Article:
SEL has also been shown to directly correlate with students’ desire to continuously learn throughout their lives. Researchers have found that there is a positive relationship between SEL variables (such as peer relations and self-management) and both formal and informal lifelong learning.

 

SEL Improves Our Overall Life Experience and Outcomes

Character qualities and competencies affect not only a student’s experiences in school, but how they approach every situation throughout their lifetime. The association between SEL instruction and an increase in self-esteem has been shown to improve a person’s mental wellbeing and is correlated with higher salaries over time. Children who have access to SEL are able to cultivate deeper relationships with others, listen and understand varying perspectives, and get along with people from different backgrounds (reference #18 in “resources” tab). SEL from an early age lays the foundation for a strong sense of self to overcome obstacles one faces throughout life. In turn, they can help others do the same as we work towards a better world together.

 

Plus, it’s incredibly cost-effective to bring SEL to life in more classrooms. A cost-benefit analysis conducted by studying specific SEL programs discovered that there was an average benefit of $11 for every $1 spent on the interventions. When exposed to SEL material, there were fewer instances of negative outcomes such as delinquency and drug use, while more instances of positive outcomes like higher academic grades. By prioritizing SEL, schools are not only investing in students’ futures, but the future of society as a whole. 

 

 

 

Why Better World Ed content features wordless videos and human stories from all over the world:

 

1. To Strengthen Our Empathy Muscles

Every Learning Journey includes a wordless video that enters the life of a real human being. Real emotions, real situations, and real experiences that actually feel relatable to students. These experiences create opportunities for students to explore our similarities, differences, and all that makes us human. By building a foundation of empathy and compassion for others, we can work towards a society beyond hate, prejudice, apathy, and violence towards one another.

 

2. To Ignite and Fuel Curiosity

By switching the focus from an auditory to a visual experience, students tap into their imagination as they watch the stories of individuals unfold. Rather than provide the context to students, a wordless video invites students to wonder, be curious, and to infer (inferencing matters!). They begin to create the narrative as they ask themselves questions like “Why does a farmer have to wake up so early?” or “How long does it take the traveling librarian to get from one town to the next?”. Using vivid imagery in wordless videos is a highly effective tool for creating associations with new vocabulary and overall student learning.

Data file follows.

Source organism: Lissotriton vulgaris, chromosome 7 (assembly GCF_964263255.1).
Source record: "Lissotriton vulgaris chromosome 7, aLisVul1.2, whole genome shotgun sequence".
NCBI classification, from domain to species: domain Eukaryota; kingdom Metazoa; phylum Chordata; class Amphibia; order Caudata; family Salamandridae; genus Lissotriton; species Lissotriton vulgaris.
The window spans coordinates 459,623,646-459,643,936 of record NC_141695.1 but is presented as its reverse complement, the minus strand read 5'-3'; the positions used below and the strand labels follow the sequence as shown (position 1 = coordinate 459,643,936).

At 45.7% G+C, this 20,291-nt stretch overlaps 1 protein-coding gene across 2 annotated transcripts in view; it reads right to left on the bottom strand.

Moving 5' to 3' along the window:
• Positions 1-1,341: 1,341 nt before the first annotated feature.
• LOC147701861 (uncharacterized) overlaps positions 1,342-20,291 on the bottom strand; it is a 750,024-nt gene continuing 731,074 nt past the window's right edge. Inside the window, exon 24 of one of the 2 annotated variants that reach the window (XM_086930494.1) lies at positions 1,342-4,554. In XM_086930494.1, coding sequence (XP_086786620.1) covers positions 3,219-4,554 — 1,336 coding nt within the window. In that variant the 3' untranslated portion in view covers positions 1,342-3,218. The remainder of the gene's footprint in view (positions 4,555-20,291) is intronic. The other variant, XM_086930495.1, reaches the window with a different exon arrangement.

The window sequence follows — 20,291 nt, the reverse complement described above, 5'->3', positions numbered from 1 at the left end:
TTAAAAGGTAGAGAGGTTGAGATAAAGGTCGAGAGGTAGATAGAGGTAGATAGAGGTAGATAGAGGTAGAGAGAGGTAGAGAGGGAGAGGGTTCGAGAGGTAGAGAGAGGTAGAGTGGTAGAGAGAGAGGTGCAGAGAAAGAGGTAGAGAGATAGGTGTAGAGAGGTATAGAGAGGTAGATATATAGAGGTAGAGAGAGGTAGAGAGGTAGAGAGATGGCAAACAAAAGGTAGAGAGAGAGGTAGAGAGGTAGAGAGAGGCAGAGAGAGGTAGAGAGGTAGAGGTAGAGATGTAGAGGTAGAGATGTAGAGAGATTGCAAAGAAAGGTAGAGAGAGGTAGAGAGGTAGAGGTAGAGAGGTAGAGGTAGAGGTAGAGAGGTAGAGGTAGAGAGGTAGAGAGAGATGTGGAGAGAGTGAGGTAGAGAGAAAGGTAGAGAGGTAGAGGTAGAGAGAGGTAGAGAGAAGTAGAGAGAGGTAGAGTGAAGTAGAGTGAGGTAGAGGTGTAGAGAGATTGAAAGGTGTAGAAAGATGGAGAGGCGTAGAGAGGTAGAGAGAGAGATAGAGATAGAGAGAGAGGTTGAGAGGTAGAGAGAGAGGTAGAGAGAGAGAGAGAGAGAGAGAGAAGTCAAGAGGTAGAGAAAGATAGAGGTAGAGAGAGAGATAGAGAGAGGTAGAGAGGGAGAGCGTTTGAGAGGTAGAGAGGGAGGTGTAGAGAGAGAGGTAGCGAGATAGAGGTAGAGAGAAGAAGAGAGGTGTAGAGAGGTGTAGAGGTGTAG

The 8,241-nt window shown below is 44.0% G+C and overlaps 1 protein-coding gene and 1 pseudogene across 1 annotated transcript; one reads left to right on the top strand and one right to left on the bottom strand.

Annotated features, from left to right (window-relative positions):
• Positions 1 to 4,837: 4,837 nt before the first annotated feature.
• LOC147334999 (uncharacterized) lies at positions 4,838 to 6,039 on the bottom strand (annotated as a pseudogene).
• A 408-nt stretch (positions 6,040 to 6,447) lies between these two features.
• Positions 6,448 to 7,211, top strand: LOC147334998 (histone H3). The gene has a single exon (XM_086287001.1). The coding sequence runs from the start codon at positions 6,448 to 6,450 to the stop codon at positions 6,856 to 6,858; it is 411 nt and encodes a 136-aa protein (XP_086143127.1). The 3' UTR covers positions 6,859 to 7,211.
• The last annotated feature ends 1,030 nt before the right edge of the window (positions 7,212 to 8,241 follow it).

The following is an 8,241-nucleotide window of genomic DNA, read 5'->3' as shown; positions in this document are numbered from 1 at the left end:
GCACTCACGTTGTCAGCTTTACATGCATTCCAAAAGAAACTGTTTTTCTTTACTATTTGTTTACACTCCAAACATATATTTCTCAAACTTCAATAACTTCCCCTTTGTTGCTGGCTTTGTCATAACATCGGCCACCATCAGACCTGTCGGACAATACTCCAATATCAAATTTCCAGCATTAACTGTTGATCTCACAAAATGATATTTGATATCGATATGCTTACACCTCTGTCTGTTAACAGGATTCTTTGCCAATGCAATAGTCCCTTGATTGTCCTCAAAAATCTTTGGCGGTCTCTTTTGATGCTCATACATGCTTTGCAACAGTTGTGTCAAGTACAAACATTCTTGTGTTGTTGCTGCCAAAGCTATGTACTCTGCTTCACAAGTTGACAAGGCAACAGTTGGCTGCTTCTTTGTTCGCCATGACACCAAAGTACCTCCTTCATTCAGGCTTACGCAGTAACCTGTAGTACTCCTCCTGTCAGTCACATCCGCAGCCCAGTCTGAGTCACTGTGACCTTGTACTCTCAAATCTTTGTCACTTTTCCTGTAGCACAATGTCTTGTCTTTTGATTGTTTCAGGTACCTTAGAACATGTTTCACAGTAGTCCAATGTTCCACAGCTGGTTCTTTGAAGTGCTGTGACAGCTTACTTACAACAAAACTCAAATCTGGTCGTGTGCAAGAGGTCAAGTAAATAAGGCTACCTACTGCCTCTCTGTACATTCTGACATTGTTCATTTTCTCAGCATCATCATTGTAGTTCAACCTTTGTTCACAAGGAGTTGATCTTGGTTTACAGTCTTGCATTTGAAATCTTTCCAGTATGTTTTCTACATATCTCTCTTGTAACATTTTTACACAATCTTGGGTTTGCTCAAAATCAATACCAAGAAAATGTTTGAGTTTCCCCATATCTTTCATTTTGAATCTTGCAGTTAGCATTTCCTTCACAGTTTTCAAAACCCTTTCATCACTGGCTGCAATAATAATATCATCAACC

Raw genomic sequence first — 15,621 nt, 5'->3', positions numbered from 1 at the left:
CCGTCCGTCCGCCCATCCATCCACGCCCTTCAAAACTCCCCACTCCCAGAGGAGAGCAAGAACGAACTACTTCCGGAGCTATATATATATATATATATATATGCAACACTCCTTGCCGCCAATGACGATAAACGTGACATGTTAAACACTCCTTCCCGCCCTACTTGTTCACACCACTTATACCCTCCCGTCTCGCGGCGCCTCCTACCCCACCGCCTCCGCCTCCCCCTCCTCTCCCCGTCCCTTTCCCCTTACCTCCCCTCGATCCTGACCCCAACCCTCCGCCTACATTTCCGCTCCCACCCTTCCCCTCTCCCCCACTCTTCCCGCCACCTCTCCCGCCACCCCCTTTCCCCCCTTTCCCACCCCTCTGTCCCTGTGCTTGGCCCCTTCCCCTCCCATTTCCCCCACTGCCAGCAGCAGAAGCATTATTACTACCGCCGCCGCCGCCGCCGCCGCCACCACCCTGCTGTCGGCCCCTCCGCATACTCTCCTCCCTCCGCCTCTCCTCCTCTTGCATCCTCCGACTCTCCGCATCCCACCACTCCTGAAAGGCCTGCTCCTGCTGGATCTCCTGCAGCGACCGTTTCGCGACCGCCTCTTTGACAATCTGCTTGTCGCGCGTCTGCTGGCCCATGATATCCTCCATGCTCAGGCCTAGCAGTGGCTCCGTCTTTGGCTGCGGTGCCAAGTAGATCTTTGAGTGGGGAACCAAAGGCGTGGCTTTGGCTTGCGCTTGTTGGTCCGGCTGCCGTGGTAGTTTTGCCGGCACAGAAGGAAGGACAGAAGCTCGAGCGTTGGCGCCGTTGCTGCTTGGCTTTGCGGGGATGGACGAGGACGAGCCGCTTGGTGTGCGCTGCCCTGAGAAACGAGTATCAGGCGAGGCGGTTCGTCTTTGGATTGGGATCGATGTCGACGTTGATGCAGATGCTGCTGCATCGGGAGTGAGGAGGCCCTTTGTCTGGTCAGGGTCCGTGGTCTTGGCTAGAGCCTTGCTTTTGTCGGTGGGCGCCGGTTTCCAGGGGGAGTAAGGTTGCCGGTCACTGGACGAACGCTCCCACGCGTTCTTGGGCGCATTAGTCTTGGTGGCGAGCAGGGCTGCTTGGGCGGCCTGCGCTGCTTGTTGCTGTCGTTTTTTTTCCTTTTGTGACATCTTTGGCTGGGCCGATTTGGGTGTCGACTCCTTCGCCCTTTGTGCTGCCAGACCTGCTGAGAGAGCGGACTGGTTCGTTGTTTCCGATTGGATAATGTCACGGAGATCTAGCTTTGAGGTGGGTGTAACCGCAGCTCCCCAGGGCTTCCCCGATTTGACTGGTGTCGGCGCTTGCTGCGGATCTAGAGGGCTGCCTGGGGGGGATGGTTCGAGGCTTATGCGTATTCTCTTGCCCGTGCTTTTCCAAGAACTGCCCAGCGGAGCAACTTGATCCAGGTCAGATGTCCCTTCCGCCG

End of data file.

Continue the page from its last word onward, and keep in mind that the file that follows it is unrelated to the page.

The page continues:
3. To Encourage Belonging

Exposure to people outside of a student’s normal scope offers the possibility to develop a sense of belonging. By seeing someone in a different city, state, or country, students can see and discuss how we are all interconnected. Access to different situations, places, and cultures helps provide a “broader perspective of diversity”, allowing students to make meaningful connections. These connections help students understand their role in the world, and how individual actions may impact other people.

 

4. To Develop Real World Problem Solving Skills

Learning Journeys include real-world math problems that are exciting for students. Figuring out how many mangoes a farmer will keep for his daughter is proving to be way more interesting than math that “doesn’t feel relevant”. When posed with a real-world situation, students utilize different SEL skills and prior mathematical knowledge to find a solution. By making the connection to the person before the numbers, the numbers come to life. Math, then, comes to life in a fun, real, and welcoming way.

 

5. To Cultivate Global Understanding

Immersing in different cultures, taking the time to understand them more deeply, and learning about individuals within a culture different from a student’s own experiences can be challenging to do meaningfully. Learning Journeys make this kind of learning possible in a beautiful way.

 

When students have the resources to investigate the world and the people in it, they are one step closer to exploring their own place in the world. It provides them with a way to reflect on their experiences, decisions, and thoughts. Reflection is a powerful way for students to go beyond their perceived boundaries of what “normal” is by deepening our sense of self, others, and our world. Students then begin developing the skills of a globally aware, compassionate citizen through the recognition and appreciation of others’ perspectives around the world.

 

 

 

Bringing Global SEL to your school or district